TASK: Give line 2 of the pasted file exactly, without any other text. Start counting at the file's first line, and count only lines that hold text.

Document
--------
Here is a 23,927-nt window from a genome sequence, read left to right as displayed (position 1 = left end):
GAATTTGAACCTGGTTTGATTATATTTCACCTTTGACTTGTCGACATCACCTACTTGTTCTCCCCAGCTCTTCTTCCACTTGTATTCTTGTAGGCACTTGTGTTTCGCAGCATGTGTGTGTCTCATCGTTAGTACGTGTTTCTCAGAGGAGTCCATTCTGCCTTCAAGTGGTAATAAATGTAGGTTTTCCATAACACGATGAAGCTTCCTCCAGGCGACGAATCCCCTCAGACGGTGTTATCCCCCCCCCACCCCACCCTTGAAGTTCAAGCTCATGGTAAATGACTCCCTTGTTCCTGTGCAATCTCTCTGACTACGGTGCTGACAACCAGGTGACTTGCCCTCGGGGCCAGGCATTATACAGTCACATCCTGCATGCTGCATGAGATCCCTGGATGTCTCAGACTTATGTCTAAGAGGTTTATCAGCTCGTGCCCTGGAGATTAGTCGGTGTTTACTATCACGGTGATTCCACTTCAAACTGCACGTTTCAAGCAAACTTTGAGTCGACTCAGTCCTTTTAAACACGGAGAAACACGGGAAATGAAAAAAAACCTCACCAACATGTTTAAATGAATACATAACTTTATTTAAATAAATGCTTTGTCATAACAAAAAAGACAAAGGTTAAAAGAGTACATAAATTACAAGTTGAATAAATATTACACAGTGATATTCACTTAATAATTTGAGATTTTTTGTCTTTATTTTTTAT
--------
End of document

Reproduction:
GAATTTGAACCTGGTTTGATTATATTTCACCTTTGACTTGTCGACATCACCTACTTGTTCTCCCCAGCTCTTCTTCCACTTGTATTCTTGTAGGCACTTGTGTTTCGCAGCATGTGTGTGTCTCATCGTTAGTACGTGTTTCTCAGAGGAGTCCATTCTGCCTTCAAGTGGTAATAAATGTAGGTTTTCCATAACACGATGAAGCTTCCTCCAGGCGACGAATCCCCTCAGACGGTGTTATCCCCCCCCCACCCCACCCTTGAAGTTCAAGCTCATGGTAAATGACTCCCTTGTTCCTGTGCAATCTCTCTGACTACGGTGCTGACAACCAGGTGACTTGCCCTCGGGGCCAGGCATTATACAGTCACATCCTGCATGCTGCATGAGATCCCTGGATGTCTCAGACTTATGTCTAAGAGGTTTATCAGCTCGTGCCCTGGAGATTAGTCGGTGTTTACTATCACGGTGATTCCACTTCAAACTGCACGTTTCAAGCAAACTTTGAGTCGACTCAGTCCTTTTAAACACGGAGAAACACGGGAAATGAAAAAAAACCTCACCAACATGTTTAAATGAATACATAACTTTATTTAAATAAATGCTTTGTCATAACAAAAAAGACAAAGGTTAAAAGAGTACATAAATTACAAGTTGAATAAATATTACACAGTGATATTCACTTAATAATTTGAGATTTTTTGTCTTTATTTTTTAT